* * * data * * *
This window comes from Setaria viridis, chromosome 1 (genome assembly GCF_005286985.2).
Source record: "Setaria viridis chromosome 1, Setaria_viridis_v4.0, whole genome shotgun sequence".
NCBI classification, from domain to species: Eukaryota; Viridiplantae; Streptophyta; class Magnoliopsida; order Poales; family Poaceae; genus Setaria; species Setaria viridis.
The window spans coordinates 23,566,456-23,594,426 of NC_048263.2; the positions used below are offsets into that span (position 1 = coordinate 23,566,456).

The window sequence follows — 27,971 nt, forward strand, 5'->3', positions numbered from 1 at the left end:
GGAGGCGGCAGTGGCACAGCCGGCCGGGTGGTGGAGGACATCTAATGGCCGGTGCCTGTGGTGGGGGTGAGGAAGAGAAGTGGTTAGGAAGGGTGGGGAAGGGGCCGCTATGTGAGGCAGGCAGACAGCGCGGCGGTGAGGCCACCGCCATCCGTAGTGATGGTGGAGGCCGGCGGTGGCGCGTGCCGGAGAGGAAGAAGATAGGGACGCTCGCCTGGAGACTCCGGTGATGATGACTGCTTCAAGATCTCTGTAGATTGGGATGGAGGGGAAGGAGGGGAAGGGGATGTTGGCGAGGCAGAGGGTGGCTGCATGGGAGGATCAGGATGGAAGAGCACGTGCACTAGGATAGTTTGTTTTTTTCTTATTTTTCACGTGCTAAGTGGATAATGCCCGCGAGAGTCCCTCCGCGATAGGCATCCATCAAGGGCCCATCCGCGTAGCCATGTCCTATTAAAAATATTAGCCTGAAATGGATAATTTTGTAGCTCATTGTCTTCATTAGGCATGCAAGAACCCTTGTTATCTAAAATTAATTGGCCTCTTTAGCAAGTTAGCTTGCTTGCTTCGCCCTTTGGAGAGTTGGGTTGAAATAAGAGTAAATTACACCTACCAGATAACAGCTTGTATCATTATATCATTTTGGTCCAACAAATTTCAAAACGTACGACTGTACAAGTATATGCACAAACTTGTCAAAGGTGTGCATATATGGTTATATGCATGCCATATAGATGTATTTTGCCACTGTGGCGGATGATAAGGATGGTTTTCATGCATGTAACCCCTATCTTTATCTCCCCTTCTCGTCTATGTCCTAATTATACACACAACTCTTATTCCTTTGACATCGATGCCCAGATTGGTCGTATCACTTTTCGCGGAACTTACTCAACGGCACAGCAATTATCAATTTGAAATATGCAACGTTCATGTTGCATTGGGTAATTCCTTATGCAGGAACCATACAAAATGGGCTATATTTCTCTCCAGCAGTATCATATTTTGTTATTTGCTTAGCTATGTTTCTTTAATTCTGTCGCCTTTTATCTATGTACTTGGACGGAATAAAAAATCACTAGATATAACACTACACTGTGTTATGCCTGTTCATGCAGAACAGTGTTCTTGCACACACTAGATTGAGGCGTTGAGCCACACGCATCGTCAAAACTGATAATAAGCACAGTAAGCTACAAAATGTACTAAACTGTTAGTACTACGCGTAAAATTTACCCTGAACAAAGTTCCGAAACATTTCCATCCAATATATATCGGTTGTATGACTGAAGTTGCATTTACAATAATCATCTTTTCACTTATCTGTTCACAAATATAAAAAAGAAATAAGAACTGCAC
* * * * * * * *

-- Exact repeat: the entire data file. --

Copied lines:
This window comes from Setaria viridis, chromosome 1 (genome assembly GCF_005286985.2).
Source record: "Setaria viridis chromosome 1, Setaria_viridis_v4.0, whole genome shotgun sequence".
NCBI classification, from domain to species: Eukaryota; Viridiplantae; Streptophyta; class Magnoliopsida; order Poales; family Poaceae; genus Setaria; species Setaria viridis.
The window spans coordinates 23,566,456-23,594,426 of NC_048263.2; the positions used below are offsets into that span (position 1 = coordinate 23,566,456).

The window sequence follows — 27,971 nt, forward strand, 5'->3', positions numbered from 1 at the left end:
GGAGGCGGCAGTGGCACAGCCGGCCGGGTGGTGGAGGACATCTAATGGCCGGTGCCTGTGGTGGGGGTGAGGAAGAGAAGTGGTTAGGAAGGGTGGGGAAGGGGCCGCTATGTGAGGCAGGCAGACAGCGCGGCGGTGAGGCCACCGCCATCCGTAGTGATGGTGGAGGCCGGCGGTGGCGCGTGCCGGAGAGGAAGAAGATAGGGACGCTCGCCTGGAGACTCCGGTGATGATGACTGCTTCAAGATCTCTGTAGATTGGGATGGAGGGGAAGGAGGGGAAGGGGATGTTGGCGAGGCAGAGGGTGGCTGCATGGGAGGATCAGGATGGAAGAGCACGTGCACTAGGATAGTTTGTTTTTTTCTTATTTTTCACGTGCTAAGTGGATAATGCCCGCGAGAGTCCCTCCGCGATAGGCATCCATCAAGGGCCCATCCGCGTAGCCATGTCCTATTAAAAATATTAGCCTGAAATGGATAATTTTGTAGCTCATTGTCTTCATTAGGCATGCAAGAACCCTTGTTATCTAAAATTAATTGGCCTCTTTAGCAAGTTAGCTTGCTTGCTTCGCCCTTTGGAGAGTTGGGTTGAAATAAGAGTAAATTACACCTACCAGATAACAGCTTGTATCATTATATCATTTTGGTCCAACAAATTTCAAAACGTACGACTGTACAAGTATATGCACAAACTTGTCAAAGGTGTGCATATATGGTTATATGCATGCCATATAGATGTATTTTGCCACTGTGGCGGATGATAAGGATGGTTTTCATGCATGTAACCCCTATCTTTATCTCCCCTTCTCGTCTATGTCCTAATTATACACACAACTCTTATTCCTTTGACATCGATGCCCAGATTGGTCGTATCACTTTTCGCGGAACTTACTCAACGGCACAGCAATTATCAATTTGAAATATGCAACGTTCATGTTGCATTGGGTAATTCCTTATGCAGGAACCATACAAAATGGGCTATATTTCTCTCCAGCAGTATCATATTTTGTTATTTGCTTAGCTATGTTTCTTTAATTCTGTCGCCTTTTATCTATGTACTTGGACGGAATAAAAAATCACTAGATATAACACTACACTGTGTTATGCCTGTTCATGCAGAACAGTGTTCTTGCACACACTAGATTGAGGCGTTGAGCCACACGCATCGTCAAAACTGATAATAAGCACAGTAAGCTACAAAATGTACTAAACTGTTAGTACTACGCGTAAAATTTACCCTGAACAAAGTTCCGAAACATTTCCATCCAATATATATCGGTTGTATGACTGAAGTTGCATTTACAATAATCATCTTTTCACTTATCTGTTCACAAATATAAAAAAGAAATAAGAACTGCAC